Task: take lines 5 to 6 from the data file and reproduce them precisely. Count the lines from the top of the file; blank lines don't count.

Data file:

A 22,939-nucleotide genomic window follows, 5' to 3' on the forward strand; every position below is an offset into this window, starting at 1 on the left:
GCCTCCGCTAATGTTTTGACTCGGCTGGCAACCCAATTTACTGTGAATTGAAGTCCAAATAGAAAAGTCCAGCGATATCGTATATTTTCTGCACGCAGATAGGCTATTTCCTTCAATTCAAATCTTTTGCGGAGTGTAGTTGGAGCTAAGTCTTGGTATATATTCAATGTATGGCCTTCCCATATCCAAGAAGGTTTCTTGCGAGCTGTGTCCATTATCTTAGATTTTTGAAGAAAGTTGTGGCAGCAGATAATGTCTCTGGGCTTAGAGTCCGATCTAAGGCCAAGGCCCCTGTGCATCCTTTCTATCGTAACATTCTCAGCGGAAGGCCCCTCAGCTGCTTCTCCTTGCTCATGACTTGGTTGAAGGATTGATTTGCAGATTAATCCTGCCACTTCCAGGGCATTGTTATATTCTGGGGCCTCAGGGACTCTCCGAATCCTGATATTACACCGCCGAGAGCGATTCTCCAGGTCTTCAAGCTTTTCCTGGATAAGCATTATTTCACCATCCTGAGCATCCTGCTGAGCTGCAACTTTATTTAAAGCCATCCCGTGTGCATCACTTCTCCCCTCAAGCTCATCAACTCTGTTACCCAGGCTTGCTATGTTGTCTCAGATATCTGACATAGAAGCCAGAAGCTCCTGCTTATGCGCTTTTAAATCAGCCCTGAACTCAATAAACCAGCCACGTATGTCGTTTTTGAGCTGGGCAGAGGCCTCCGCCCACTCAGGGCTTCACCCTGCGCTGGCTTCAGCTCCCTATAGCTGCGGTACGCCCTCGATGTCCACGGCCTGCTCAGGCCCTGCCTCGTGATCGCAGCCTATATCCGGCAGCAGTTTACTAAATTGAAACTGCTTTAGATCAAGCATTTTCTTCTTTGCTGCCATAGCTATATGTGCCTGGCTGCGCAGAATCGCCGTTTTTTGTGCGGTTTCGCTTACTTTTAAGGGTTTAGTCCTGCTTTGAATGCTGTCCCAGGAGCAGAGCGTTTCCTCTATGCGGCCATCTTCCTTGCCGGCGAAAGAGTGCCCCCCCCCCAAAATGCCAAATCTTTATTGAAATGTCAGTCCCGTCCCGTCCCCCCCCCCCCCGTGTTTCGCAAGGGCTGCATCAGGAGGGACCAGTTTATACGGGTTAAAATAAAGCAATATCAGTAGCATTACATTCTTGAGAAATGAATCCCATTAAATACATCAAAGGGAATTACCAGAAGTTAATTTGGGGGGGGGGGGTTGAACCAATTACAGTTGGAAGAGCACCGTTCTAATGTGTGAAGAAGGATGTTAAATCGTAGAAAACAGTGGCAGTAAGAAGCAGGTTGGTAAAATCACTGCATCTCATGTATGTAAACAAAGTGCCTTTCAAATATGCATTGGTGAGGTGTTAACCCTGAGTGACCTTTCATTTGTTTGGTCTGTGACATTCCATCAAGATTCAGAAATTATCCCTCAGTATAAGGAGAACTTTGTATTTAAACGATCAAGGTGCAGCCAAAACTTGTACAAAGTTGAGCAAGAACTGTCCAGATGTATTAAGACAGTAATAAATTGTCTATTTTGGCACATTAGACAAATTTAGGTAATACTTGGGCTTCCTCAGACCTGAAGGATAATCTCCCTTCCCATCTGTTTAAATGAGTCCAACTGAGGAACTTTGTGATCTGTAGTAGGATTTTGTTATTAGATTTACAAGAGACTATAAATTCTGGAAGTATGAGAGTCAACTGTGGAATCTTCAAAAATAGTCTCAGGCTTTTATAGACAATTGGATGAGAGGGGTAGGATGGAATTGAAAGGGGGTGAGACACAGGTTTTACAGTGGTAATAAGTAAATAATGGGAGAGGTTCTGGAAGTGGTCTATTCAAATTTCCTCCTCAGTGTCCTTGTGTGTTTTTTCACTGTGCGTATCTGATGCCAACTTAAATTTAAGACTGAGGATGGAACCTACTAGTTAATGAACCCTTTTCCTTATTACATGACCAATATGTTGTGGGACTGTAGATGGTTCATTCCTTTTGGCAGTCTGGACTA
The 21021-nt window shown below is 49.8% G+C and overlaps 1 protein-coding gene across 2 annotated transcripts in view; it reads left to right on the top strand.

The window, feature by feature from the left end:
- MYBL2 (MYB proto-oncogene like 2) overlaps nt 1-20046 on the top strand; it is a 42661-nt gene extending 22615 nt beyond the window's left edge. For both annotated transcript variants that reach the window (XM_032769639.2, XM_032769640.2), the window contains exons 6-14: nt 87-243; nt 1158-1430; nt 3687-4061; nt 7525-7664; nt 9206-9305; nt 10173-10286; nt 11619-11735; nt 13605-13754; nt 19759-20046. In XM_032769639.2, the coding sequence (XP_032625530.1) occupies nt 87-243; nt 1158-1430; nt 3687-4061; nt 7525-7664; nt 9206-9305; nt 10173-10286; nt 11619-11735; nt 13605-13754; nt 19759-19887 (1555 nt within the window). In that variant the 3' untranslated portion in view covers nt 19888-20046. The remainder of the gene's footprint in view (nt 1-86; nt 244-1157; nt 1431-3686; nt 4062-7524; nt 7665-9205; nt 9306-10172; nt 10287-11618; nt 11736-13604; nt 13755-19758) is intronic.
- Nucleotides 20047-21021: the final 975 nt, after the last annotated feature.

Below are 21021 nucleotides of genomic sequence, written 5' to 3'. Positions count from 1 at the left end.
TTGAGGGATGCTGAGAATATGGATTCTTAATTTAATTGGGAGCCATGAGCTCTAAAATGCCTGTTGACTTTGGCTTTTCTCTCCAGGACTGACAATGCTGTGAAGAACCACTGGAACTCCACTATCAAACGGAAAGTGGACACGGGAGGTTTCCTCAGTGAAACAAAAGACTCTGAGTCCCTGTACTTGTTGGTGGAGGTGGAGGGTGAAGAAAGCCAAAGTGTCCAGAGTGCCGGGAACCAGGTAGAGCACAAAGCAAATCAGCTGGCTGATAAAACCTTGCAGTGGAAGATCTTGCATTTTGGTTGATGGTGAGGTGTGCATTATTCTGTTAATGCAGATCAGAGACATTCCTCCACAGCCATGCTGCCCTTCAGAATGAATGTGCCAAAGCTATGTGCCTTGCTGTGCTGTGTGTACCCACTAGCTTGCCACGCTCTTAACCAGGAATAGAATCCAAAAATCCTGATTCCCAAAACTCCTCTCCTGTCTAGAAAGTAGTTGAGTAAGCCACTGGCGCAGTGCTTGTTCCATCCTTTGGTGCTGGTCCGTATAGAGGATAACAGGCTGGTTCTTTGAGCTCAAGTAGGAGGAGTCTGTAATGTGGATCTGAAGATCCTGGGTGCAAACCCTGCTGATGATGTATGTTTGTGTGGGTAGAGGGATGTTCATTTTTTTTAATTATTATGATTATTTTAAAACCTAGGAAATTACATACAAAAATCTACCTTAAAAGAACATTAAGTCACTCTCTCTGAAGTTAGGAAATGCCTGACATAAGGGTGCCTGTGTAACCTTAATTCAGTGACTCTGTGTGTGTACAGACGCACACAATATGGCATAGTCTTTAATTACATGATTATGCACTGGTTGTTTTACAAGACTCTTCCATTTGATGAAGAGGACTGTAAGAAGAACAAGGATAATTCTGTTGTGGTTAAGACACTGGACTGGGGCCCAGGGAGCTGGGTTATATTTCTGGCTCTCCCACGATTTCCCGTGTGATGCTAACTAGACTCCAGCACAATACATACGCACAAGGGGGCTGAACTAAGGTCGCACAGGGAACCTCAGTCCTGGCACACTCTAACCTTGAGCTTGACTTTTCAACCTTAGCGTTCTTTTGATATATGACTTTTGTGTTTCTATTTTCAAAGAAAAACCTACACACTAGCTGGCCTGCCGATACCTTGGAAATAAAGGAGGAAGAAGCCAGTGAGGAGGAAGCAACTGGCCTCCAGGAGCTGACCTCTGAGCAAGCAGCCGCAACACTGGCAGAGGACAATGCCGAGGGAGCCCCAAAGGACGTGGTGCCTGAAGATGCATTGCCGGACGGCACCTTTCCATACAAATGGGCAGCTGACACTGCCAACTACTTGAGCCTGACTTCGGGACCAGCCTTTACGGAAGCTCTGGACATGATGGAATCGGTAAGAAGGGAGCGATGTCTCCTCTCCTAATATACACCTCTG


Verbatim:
- MYBL2 (MYB proto-oncogene like 2) overlaps nt 1-20046 on the top strand; it is a 42661-nt gene extending 22615 nt beyond the window's left edge. For both annotated transcript variants that reach the window (XM_032769639.2, XM_032769640.2), the window contains exons 6-14: nt 87-243; nt 1158-1430; nt 3687-4061; nt 7525-7664; nt 9206-9305; nt 10173-10286; nt 11619-11735; nt 13605-13754; nt 19759-20046. In XM_032769639.2, the coding sequence (XP_032625530.1) occupies nt 87-243; nt 1158-1430; nt 3687-4061; nt 7525-7664; nt 9206-9305; nt 10173-10286; nt 11619-11735; nt 13605-13754; nt 19759-19887 (1555 nt within the window). In that variant the 3' untranslated portion in view covers nt 19888-20046. The remainder of the gene's footprint in view (nt 1-86; nt 244-1157; nt 1431-3686; nt 4062-7524; nt 7665-9205; nt 9306-10172; nt 10287-11618; nt 11736-13604; nt 13755-19758) is intronic.
- Nucleotides 20047-21021: the final 975 nt, after the last annotated feature.